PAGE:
Monthly Archives: January 2014

Be Merciful, O Lord, For We Have Sinned


David penitentBecause Jesus is often called “Son of David” in the New Testament and so many of the psalm prayers we say are attributed to David, we may tend to idealize the great king, an important figure in Jewish history. David is credited with uniting the tribes of Israel and establishing a nation with its capitol in Jerusalem. Jesus himself appealed to David’s example when his enemies accused his hungry disciples of eating grain on the Sabbath.

Yet, the long narrative we read in the Book of Samuel today and tomorrow at Mass offers a darker picture of the famous king– he was a murderer and an adulterer. David had Urriah the Hittite, a faithful soldier in his army, killed so that he could have Bathsheba, his wife. (2 Samuel 11, 1-17)

Psalm 51 is the response we make at Mass after listening to the king’s sordid deed. Tradition says it’s David’s own response when he realized what he had done. The Book of Psalms calls Psalm 51: “A psalm of David when Nathan the prophet came to him after he had gone in to Bathsheba.”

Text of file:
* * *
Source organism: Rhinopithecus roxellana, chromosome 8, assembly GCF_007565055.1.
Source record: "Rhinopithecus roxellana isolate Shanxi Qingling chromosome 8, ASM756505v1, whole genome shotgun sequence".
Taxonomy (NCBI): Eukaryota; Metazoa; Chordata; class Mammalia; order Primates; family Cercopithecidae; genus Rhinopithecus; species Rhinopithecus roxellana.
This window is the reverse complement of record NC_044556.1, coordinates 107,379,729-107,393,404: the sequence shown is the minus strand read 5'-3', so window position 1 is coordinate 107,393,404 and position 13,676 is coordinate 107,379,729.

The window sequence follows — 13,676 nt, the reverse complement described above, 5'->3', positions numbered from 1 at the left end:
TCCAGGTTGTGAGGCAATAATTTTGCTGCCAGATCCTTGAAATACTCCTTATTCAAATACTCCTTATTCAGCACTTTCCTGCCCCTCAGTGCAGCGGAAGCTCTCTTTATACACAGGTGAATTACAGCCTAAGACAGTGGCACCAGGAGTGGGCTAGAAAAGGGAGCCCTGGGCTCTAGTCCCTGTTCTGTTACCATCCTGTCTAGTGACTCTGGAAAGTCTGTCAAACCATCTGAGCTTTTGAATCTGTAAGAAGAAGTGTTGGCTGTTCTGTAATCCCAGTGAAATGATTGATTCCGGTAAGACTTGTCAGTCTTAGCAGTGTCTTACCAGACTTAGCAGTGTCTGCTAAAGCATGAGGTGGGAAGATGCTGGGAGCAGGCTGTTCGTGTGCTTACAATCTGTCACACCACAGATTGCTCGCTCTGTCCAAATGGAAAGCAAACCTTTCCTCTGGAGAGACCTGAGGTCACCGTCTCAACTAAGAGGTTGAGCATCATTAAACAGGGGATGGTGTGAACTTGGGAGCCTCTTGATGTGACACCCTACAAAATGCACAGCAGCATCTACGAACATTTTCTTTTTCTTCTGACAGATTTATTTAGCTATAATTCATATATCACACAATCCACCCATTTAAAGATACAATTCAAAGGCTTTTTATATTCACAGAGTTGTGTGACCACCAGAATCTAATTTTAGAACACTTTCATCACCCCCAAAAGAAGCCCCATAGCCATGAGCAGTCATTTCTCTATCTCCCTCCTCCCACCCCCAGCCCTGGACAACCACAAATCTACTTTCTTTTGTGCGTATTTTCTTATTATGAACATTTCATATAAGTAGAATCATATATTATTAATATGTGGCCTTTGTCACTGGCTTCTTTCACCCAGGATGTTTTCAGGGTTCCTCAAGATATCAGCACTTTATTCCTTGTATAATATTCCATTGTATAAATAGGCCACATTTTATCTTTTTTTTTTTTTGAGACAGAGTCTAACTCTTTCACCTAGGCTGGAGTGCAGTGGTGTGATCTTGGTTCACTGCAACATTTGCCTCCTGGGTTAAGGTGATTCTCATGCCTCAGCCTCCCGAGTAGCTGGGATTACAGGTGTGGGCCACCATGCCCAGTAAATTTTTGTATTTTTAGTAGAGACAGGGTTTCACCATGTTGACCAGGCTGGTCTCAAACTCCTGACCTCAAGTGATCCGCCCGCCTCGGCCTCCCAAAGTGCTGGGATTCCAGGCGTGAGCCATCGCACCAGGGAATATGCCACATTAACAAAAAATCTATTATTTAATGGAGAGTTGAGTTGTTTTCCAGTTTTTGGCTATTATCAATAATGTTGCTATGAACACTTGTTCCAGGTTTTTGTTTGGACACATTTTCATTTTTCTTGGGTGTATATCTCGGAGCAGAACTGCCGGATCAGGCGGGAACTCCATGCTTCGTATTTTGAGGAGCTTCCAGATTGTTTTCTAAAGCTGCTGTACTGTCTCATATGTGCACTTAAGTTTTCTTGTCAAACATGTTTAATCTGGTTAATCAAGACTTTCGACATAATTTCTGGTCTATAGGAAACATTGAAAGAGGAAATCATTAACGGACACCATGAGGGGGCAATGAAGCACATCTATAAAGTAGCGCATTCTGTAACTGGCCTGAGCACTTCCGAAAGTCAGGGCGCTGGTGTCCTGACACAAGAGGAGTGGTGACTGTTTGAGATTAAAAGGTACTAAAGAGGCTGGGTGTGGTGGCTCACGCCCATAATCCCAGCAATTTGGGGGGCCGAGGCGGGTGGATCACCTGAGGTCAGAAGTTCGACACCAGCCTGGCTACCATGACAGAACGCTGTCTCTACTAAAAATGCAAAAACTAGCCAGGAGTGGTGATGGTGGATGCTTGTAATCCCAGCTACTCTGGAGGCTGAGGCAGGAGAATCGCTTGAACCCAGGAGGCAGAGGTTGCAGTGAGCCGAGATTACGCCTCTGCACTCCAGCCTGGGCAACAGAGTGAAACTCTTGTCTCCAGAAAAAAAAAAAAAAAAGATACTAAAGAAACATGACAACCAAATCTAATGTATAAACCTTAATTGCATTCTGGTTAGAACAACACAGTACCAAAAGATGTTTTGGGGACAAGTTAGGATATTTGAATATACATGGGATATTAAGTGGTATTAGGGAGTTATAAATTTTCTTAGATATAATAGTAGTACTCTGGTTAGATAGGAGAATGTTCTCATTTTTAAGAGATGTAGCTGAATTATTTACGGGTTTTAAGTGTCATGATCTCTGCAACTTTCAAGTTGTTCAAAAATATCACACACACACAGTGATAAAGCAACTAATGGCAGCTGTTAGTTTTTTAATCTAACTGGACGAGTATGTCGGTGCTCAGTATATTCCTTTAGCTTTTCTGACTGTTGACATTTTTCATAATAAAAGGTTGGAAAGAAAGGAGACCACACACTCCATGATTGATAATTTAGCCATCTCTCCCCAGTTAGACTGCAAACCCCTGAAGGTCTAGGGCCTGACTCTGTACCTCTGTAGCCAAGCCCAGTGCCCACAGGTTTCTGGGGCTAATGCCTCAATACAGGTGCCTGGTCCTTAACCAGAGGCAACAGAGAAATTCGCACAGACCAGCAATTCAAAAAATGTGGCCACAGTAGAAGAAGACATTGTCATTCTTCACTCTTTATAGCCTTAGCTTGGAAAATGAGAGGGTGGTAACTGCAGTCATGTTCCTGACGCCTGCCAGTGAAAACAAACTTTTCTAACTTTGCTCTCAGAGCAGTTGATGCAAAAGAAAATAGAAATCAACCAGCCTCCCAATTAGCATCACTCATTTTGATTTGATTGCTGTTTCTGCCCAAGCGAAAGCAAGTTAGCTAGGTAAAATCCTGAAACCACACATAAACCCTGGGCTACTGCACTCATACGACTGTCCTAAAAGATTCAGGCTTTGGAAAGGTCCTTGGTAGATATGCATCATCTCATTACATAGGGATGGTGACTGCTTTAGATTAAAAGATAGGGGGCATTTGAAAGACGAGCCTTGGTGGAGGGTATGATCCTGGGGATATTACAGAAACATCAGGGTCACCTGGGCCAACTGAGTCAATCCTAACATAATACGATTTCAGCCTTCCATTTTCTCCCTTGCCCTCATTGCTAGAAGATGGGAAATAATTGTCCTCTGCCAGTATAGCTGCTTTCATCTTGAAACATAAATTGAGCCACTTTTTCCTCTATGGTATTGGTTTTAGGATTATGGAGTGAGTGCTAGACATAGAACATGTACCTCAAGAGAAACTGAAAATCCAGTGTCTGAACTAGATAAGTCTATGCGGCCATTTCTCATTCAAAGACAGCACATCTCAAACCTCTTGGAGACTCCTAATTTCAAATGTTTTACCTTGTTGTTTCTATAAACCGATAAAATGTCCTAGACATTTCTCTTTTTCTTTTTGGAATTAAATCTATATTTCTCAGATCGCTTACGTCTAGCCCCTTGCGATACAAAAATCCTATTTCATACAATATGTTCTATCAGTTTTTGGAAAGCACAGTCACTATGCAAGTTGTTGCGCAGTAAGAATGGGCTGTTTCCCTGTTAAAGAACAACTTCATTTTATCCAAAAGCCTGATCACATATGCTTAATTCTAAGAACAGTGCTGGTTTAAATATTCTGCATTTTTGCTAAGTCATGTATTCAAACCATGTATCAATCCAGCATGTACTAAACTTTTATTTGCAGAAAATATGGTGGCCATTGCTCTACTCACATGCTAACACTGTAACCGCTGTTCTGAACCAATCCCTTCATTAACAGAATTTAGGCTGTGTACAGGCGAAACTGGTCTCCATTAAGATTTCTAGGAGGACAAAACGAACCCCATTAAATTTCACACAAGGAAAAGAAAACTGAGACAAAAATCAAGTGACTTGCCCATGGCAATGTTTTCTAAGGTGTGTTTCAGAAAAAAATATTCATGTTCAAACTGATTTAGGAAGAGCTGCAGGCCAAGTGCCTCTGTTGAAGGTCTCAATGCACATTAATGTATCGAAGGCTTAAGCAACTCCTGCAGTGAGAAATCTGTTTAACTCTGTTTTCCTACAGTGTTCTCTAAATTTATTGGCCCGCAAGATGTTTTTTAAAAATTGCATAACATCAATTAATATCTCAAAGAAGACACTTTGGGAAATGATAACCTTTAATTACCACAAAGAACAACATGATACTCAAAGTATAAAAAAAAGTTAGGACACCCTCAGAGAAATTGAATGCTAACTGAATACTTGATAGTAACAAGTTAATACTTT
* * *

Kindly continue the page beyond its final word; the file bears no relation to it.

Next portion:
“Have mercy on me, O God, in your goodness;
in the greatness of your compassion wipe out my offense.
Thoroughly wash me from my guilt
And of my sin cleanse me.”

The psalm, the first of the Seven Penitential Psalms, asks God to take away both the personal and social effects of our sin, for our sins do indeed have emotional, physical and social consequences. Only God can “wash away” our guilt and cleanse our heart. Only God can “rebuild” the walls that our sins have torn down and the lives they have harmed. Only God can restore joy to our spirits and help us “teach the wicked your ways, that sinners may return to you.” Only God can bring us back to his friendship.

In the scriptures, David is a complex figure– a saint and a sinner. He’s really a reflection of us all. That’s why our response in the psalm at Mass today takes the form that it does –

“Be merciful, O Lord, for we have sinned.”

The Galilee of the Gentiles

We’re beginning to read from the Gospel of Matthew at Sunday Mass and we’ll read from it most Sundays till the First Sunday of Lent in early March. Today ‘s reading from Matthew is about the beginning of Jesus’ ministry in Galilee. (Matthew 4, 12-23)

It’s after his baptism in the Jordan; John the Baptist has been arrested and Matthew says that Jesus goes to Galilee, which he calls the “Galilee of the Gentiles,” where people “sit in darkness.” Jesus will bring them light. It’s a land “overshadowed by death.” Jesus will bring it life.